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    Jaguar XK120 Review (1948 - 1954)

    Overall Summary

    Dusty Cars Rating

    In 1940 Jaguar ceased production of their SS100, a stunning two-seater which boasted the looks that are still revered today among classic car lovers. World War II was not easy on the automotive industry and the famed British manufacturer had to wait 8 years before releasing a successor. The new sports car had a new name – Jaguar XK120 – after the SS was dropped due to the fact that those initials were carrying an unpopular burden of standing for one of the most hated Nazi divisions in history.

    In 1948 the XK120 arrived carrying lots of the design ideas from the SS100, but also portraying significant attempts of modernization reflected in rounded shapes of almost everything. It was also a two-door sports car with a long hood and even further protruding headlights bordering the upright grille. The rear wheel was either hidden behind a fender skirt, or left wide open and the wavy trunk was only accompanied by two small, rounded lights and a lock.

    There were three body styles to choose from: coupe, roadster and drophead coupe. The first one that appeared was the roadster, the first production model being bought by Clark Gable, with the coupe coming in 1951 and the drophead coupe in 1953. The three body styles are even today often referred to as OTS (open two-seater), FHC (fixed head coupe) and DHC (drophead coupe).

    The FR layout was shared by all versions, as was the engine – the 3.4 l inline six-cylinder unit – although a 2 l four-cylinder was also planned, but subsequently dropped. The 3.4 had three generations, all of them with double overhead camshafts. The first one was produced for as long as the car itself, from 1948 – 1954. It provided the output of 160 hp at 5,000 rpm. It was joined by the 3.4 M (also called SE in Europe) in 1951 and it brought 20 hp more at 5,300 rpm. The same year saw the appearance of the most powerful engine the XK120 ever had – the 3.4 MC. It produced 210 hp at 5,750 rpm and had a different carburetor compared to the weaker two engines.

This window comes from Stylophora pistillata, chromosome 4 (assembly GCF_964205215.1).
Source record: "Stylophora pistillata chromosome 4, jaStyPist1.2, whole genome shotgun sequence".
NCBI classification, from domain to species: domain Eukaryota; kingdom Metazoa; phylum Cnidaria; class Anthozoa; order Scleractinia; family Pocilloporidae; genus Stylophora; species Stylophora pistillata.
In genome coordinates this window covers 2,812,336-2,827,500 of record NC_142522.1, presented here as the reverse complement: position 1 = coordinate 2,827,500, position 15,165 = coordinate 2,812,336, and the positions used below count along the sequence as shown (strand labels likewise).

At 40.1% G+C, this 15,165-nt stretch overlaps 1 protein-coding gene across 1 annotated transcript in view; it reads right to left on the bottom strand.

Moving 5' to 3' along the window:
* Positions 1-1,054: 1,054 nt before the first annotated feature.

The XK120 was extremely successful as a racing car. In 1949 three XK120s entered the One-Hour Production Car Race in England. One of them had a flat tire and did not finish the race, but the other two managed to snatch the first two places. Some of the other wins include the Palm Beach Shores race, Pebble Beach Cup, Tourist Trophy (snatching the top three places), Alpine Rally (twice), Coupe des Alpes, Tulip Rally (the top two places), Mount Druitt 24 Hours Road Race and even the NASCAR road race, being the first import car to win this competition. In several other races, including the famed Le Mans, the XK120 was aiming for victories, but problems with clutch and brakes caused it to abandon the race in the 21 hour. These issues brought about a change in design that made the production model more reliable.

    Similarly, the XK120 held numerous speed records. In 1949 it proved to be the fastest production car in the world reaching 132.596 mph with removed windscreen and sidescreens and added tonneau cover. And this was the 162 hp version of the car.

    In 1950 it became the first production car to average the speed in the excess of 100 mph for 24 hours straight at the Autodrome de Montlhéry near Paris. The car covered more than 2,500 miles and had the average speed of 107.46 mph with the best lap averaging as high as 126.2 mph.

    In 1951 it was driven for 131.83 miles in one hour at the same track with the thrilled driver Leslie Johnson explaining that he felt the car could go that way for a week. What might have seemed like an exaggerative remark was put to test a year later and the FHC XK120 was actually driven for a full week. Even though it broke a spring during the exhausting test, the car broke numerous records on that run (Class C 72-hour, four-day, 10,000 km, 15,000 km and 10,000 mi), including the full seven days, each of them averaging at more than 100 mph. A true display of dominance by the XK120. The engine was so advanced that the basic design was still used well into the 1980s.

    Driving & Performance

    The first cars were made of aluminum, while the latter ones were significantly heavier, being made of steel, but also notably more powerful. Also, there were two compression ratios used – 8:1 and 7:1 for the UK market due to the 70-octane fuel used in the UK at the time. However, all of the versions were magnificent to drive and vast majority of the records and race victories mentioned above was achieved using regular production road-going cars – they were just that good.

    The top speed was measured several times for different versions and it ranged from 124 mph to well over 130 mph. The acceleration to 60 mph was at around 10 seconds.

    In terms of cornering performance, the XK120’s suspension was a work of art at the time. The front was reserved for independent torsion bar, while the rear had semi-elliptic leaf springs. The XK120s were also fitted with recirculating ball steering.

    The biggest issue with all XK120s was their brakes. The 12-inch drums had sufficient stopping power but fading was an issue, especially having in mind the speeds they were dealing with and this was especially evident in the early years of racing. The issue was somewhat resolved when certain models received Alfin aluminum drums.